Alliance for the Great Lakes, Great Lakes United, Lake Ontario Waterkeeper, and the National Wildlife Federation, in consultation with the Conservation Law Center, Inc., respectfully submit these comments in response to the Final Environmental Impact Statement: U.S. Coast Guard Rulemaking for Dry Cargo Residue Discharges in the Great Lakes, USCG-2004-19621 (â€œFinal EISâ€). As we noted in our comments of July 22, 2008 on the draft EIS and notice of proposed rulemaking (which are considered to be incorporated by reference into these comments), a shared priority of our four groups is to ensure that commercial navigation practices in the Great Lakes and St. Lawrence River do not have a deleterious impact on the basin freshwater ecosystem and dependant communities and economies.
We opposed the U.S. Coast Guard (USCG) draft EIS and rulemaking to codify the practice of discharging dry cargo residues (DCR) into the Great Lakes, St. Lawrence River and all inland navigable waterways, and recommended the Coast Guard develop more appropriate regulations to improve management of cargo residues with the goal of bringing dry cargo dumping in the Great Lakes to an end. We believe that ending dry cargo dumping is the only alternative that is consistent with federal and international law.
While we maintain the above positions, and remain concerned about a full accounting of environmental impacts (including interacting and cumulative) of DCR discharges in the Great Lakes, we do acknowledge two improvements in the Final EIS:
Recognizing that adverse impacts to sediment habitat in protected and sensitive areas could occur with DCR discharges, and thus changing to â€œsignificantâ€ the level of impact for Alternatives 2, 3 and 4.
Consideration of mitigation options for protected and sensitive areas for Alternatives 2, 3, 4, and 5, including prohibitions on DCR discharges within 3 miles of five land-based protected and sensitive areas.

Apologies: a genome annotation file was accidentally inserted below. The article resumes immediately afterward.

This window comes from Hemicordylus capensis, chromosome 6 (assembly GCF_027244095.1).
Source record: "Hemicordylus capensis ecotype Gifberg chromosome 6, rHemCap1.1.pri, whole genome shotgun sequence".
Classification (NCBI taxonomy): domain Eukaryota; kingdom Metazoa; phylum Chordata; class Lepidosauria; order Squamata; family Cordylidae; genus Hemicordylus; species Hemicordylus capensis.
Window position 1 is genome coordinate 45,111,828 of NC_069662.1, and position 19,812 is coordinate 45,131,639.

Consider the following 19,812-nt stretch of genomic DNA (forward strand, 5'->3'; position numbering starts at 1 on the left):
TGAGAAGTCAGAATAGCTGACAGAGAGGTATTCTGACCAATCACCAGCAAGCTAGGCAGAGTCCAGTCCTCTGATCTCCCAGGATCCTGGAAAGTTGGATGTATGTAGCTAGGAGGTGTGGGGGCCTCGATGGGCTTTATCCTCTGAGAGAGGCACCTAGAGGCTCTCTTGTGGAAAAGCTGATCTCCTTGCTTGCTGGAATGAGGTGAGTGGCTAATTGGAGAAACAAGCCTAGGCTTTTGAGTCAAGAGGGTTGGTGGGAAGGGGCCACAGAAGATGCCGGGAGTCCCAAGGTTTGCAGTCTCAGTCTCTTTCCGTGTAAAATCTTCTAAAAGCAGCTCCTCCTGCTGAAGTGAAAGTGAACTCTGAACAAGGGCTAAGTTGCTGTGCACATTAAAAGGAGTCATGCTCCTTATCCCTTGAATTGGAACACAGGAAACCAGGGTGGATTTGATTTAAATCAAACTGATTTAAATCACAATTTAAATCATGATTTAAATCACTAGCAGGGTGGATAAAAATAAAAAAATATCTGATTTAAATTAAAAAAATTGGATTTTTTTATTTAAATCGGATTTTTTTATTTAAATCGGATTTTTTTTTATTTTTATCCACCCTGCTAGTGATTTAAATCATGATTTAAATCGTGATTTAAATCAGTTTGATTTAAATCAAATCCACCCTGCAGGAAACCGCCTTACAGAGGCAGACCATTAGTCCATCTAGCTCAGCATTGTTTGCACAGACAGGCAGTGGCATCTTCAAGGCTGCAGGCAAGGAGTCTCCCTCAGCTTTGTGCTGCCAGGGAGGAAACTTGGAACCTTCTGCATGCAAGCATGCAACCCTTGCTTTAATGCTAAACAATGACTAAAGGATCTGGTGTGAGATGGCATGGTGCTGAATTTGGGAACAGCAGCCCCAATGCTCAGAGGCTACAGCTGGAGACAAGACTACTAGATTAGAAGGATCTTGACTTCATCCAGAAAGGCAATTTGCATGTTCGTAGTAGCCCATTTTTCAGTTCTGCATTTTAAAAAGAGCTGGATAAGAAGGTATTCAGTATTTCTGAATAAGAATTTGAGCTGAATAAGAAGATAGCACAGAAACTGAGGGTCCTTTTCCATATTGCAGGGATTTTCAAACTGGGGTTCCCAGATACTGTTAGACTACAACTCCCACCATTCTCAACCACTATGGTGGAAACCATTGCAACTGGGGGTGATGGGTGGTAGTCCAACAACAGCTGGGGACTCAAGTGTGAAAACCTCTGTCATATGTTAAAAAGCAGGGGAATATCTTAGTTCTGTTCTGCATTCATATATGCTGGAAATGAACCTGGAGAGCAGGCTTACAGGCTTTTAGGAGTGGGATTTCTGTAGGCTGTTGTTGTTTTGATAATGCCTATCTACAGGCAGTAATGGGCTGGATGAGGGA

In addition, while we did not support the USCG preferred alternative (Alternative 2) in our comments on the draft EIS, we do recognize the strengthening of the USCG position concerning protected and sensitive areas in the Final EIS, whereby the preferred alternative would include all of the following:
Bans on DCR discharges within the boundaries of four protected areas.
Restrictions on DCR discharges within Green Bay and the Western Basin of Lake Erie.
Bans on DCR discharges within three miles of the shore of five land-based protected areas.
However, while we recognize these improvements to the USCG preferred alternative, DCR discharges under this policy would still be occurring in numerous other areas in the lakes (including some nearshore areas), adding to other ongoing stresses, including habitat degradation, nutrient enrichment, releases of toxic chemicals, and introduction and/or spread of invasive species.
Our groups maintain that the USCG can do much better. In the preferred alternative the USCG recognizes that additional policies may be needed to address the DCR problem, in noting: â€œIt is possible that the Coast Guard would continue considering additional steps or other regulatory methods for addressing the long-term impact of continued DCR discharges.â€5 We believe that the USCG should commit in this rulemaking to aggressively pursue additional steps and regulatory methods to reach the goal of eliminating deleterious DCR discharges in the Great Lakes.
In summary, we believe that, consistent with domestic law and international agreements, the overall goal should be elimination of DCR discharges in the Great Lakes. While the changes in the Final EIS reflect improvements in the U.S. Coast Guard preferred alternative policy, we maintain that a more aggressive policy that commits to developing steps and regulations that would eliminate dry cargo discharges in the Great Lakes should be pursued in the near-term. We believe such a policy can be adopted in a way that is both effective in preventing discharges and does not cause significant economic impacts.
Read the original transcript of the joint comment to the US Coast Guard here.